Gerotranscendence: Often Overlooked Virtues of Aging

Published: Last Updated: Category: Elderly Care Mental Health

According to the Population Reference Bureau, the number of American seniors projects to at least double by 2060. Although many people resist the changes that occur with every birthday, getting older is a privilege. We often ignore the benefits of maturing, but this “third age” can be one of the most fulfilling times in your life.


Gerotranscendence theory was developed by gerontologist Lars Tornstam to dig deeper into the vital components of human elderhood. Tornstam posits that even though many of us view the side effects of getting older as a type of decline, we become more whole in the way that we experience the world.

The theory of aging says that we recreate our sense of self in our later years. Just because we look, feel and behave differently when we’re 80 than we did at 50, it doesn’t mean that we’re any less whole.

In fact, as we transcend into maturity, we become less preoccupied with our egos and more connected with the world. This transcendence can help us relinquish our fears of death and merge into an idea of communal human existence as we near the end of our lives.

While many people see the effects of getting older as problematic, Tornstam explains that the general perspective, not the typical behaviors of older adults, could be the problem. The indicators of health, wellness, and vitality at 20 are different than they are at 50 and 80.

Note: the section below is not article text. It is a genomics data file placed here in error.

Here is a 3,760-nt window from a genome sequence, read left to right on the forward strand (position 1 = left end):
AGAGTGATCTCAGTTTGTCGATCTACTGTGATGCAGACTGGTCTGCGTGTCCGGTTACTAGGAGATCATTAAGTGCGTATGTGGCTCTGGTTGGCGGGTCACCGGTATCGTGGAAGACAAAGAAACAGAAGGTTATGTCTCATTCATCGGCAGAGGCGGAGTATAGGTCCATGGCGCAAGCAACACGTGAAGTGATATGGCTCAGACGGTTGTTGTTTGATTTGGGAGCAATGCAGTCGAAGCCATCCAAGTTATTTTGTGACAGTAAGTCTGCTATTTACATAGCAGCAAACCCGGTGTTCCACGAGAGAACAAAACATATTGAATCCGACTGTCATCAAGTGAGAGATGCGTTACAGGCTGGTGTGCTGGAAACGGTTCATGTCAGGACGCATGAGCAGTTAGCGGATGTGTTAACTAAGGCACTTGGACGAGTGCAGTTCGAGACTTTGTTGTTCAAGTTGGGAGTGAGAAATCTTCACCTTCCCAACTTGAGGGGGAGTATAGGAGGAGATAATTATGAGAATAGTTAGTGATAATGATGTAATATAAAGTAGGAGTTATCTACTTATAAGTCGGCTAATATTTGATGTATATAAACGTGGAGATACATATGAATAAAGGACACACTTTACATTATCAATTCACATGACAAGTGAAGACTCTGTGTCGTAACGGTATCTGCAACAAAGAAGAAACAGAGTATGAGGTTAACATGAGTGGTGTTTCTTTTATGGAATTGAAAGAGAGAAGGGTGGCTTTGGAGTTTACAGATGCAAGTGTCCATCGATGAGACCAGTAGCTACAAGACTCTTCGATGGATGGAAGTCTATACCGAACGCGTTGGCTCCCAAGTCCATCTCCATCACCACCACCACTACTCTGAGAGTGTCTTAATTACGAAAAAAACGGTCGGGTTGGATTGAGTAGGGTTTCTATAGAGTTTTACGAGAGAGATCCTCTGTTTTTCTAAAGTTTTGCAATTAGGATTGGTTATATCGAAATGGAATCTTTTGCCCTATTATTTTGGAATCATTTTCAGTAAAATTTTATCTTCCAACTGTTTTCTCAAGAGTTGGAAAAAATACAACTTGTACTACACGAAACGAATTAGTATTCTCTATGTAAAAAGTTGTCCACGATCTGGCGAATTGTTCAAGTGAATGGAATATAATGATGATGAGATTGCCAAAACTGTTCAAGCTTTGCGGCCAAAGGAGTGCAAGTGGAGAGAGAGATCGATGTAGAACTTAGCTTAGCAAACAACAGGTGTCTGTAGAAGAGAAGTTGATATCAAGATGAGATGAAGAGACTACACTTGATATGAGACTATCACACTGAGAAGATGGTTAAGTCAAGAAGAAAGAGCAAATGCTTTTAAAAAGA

For example, many elder care facilities focus on providing a wealth of social opportunities for their residents. That’s because social engagements and group activities are a sign of healthy living for younger people. However, what if elderly adults have a greater need for solitude than they did 20 years ago?

A resident who shies away from participating in social programs might appear withdrawn or depressed. If you view the individual from the perspective of this theory, however, you understand that the person has grown into another phase of maturity.


Dr. Tornstam’s theory looks at three dimensions of human existence. He says that as we get older, people tend to move away from a materialistic, practical worldview. We rise into a realm where the dimensions of self, cosmic energy and relationships shift.

To younger people, this may make elderly adults seem like they have lost their grasp on reality. If we recognize this as a healthy part of the changes that happen as we mature, it’s completely normal.


Some psychological and social theories claim that the personality is unchangeable. However, Tornstam believes that your self is constantly changing as you experience the world. In your later years, taking time away from other people helps you build your integrity.

As you mature, you have a decreased need for attention. You have been part of many communities throughout your lifetime, and you feel the connection between yourself and others. Your sense of purpose seems to fall into place, and you’re more comfortable with who you are.


As you get older, you might merge the past and the present. From the outside, this is viewed as confusion. People who care for older adults may feel that this is abnormal behavior.

However, Tornstam believes that this is a healthy part of maturing. Older adults are more comfortable with things that they don’t understand. Therefore, they don’t have a distinct need to separate the past and the present.